Is there a test for an eating disorder?
In order to properly diagnose an eating disorder, a full assessment needs to be made by your GP, a specialist nurse, psychiatrist or psychologist. This will include details about your symptoms and feelings, food intake, weight and blood tests.
Although there is no single test for an eating disorder, there is a very good screening tool which is often used by GPs and other people working in healthcare. A screening tool means it shows whether you are likely to have an eating disorder and therefore should be referred to a specialist who will be able to make a diagnosis.
The SCOFF questionnaire
This screening test is called the SCOFF questionnaire, which consists of five simple questions:
- Do you make yourself Sick because you feel uncomfortably full?
- Do you worry you have lost Control over how much you eat?
- Have you recently lost more than One stone in a three month period?
- Do you believe yourself to be Fat when others say you are too thin?
- Would you say that Food dominates your life?
There is a point for every “yes” – a score of 2 or above indicates a likely case of anorexia nervosa or bulimia.
How reliable is the SCOFF test for an eating disorder?
The SCOFF test was devised in 1999 by a team working under the leadership of Newbridge House Medical Director Professor Hubert Lacey during his time at St George’s Hospital.
It has since been translated into many different languages and used by hundreds of thousands of clinicians across the world. Assessment of the SCOFF test concludes that it is 100 per cent effective in terms of identifying people with anorexia or bulimia. However there is a 12.5 per cent ‘false positive’ rate, which means that around one in eight people taking the test and found to be positive will not have an eating disorder.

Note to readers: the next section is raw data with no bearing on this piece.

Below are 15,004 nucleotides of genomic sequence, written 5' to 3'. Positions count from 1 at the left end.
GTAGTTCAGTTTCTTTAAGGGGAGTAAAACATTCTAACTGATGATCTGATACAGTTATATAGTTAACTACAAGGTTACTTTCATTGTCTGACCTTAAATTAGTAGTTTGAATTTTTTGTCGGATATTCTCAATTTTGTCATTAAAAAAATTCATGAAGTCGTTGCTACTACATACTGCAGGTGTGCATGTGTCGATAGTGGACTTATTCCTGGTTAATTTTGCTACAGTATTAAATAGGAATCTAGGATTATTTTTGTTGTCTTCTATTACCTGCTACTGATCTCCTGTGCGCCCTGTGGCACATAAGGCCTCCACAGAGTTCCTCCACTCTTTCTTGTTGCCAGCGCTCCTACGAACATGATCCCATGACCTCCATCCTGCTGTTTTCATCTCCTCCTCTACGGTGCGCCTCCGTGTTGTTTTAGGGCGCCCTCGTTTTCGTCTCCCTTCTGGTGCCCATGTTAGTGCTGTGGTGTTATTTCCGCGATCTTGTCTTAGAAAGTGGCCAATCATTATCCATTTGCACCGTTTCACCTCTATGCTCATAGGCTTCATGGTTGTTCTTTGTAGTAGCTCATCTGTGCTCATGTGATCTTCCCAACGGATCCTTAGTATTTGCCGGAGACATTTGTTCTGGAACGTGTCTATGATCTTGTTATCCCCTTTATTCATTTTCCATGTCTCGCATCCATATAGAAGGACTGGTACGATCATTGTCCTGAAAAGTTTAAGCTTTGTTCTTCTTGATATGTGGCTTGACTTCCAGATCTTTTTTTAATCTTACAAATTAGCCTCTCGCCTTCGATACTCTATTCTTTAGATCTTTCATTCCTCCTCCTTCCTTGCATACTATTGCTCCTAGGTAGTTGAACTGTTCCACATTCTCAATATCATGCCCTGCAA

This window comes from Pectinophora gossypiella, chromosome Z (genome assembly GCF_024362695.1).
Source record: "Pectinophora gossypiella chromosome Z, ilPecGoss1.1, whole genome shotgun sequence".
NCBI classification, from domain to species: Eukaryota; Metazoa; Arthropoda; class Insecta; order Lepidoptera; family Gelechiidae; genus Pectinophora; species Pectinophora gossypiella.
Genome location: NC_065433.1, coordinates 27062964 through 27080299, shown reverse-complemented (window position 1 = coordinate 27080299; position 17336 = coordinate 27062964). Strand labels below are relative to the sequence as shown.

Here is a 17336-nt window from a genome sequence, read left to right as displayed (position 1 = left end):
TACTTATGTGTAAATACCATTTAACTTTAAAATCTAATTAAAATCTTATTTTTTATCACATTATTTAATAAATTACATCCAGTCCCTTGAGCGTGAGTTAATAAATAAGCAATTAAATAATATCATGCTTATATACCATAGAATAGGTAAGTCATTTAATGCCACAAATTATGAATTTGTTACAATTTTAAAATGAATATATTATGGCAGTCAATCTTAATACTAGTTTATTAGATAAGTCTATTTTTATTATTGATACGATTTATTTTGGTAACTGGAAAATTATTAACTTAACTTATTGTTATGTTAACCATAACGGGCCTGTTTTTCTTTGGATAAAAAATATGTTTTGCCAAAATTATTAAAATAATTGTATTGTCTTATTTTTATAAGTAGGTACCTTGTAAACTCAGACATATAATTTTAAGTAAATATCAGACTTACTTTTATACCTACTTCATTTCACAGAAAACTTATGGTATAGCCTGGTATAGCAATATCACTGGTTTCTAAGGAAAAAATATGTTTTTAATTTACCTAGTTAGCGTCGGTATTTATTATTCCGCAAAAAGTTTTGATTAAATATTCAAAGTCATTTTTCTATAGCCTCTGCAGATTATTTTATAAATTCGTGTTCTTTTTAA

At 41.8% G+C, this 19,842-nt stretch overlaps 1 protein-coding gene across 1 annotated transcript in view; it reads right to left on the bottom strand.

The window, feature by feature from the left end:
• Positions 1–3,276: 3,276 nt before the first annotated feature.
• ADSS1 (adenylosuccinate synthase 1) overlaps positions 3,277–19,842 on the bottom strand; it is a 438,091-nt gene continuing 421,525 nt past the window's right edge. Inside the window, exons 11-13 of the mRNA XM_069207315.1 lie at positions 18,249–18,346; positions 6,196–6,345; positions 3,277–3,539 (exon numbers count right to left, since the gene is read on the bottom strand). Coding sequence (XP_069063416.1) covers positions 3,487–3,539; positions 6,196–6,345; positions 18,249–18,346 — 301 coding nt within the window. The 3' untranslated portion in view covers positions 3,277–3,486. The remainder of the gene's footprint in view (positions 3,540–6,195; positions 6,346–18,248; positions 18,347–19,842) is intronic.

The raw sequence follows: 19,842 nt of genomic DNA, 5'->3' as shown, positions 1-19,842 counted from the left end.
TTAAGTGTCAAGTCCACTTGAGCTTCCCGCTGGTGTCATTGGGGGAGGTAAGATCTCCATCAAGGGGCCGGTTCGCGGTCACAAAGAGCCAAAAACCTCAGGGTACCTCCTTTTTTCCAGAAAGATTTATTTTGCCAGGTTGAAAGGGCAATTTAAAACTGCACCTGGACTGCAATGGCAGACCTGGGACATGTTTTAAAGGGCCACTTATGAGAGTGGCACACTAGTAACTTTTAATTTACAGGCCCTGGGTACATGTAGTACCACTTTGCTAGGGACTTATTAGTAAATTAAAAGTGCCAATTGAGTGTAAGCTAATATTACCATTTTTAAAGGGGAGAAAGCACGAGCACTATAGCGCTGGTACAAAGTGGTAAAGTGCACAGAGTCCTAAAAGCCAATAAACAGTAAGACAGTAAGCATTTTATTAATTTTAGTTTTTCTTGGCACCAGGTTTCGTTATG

Although the SCOFF test for an eating disorder is widely available, including online, it is not intended for use by the public independently. Although using it in this way may be helpful for you, it is strongly recommended that you take your results to your GP and discuss it with him or her.
The intention was for the test to be used by GPs and others such as school nurses who may be the first professionals to see someone with an eating disorder. They can then use the test to decide whether the individual should be referred to an eating disorders service for a full assessment.
Schoen Clinic specialists are here to help
Schoen Clinic Newbridge
Schoen Clinic Newbridge offers highly specialised inpatient treatment for children and young people (8-18 years) and a specialised outpatient service for young people (12-25 years) experiencing eating disorders and their associated problems. Welcoming NHS and private patients.
Schoen Clinic Chelsea
Schoen Clinic Chelsea is a leading London outpatient clinic in the heart of Chelsea.
Offering a specialised day treatment programme for children and young people (11-17 years) with eating disorders, as well as fast one-to-one Consultant appointments for young people (6-17 years) and adults (18+).
Welcoming privately insured and self-funding patients.
Schoen Clinic York
Schoen Clinic York offers highly specialised inpatient treatment for adults (18 years +) with diagnosed eating disorders and their associated problems.
Welcoming NHS and private patients.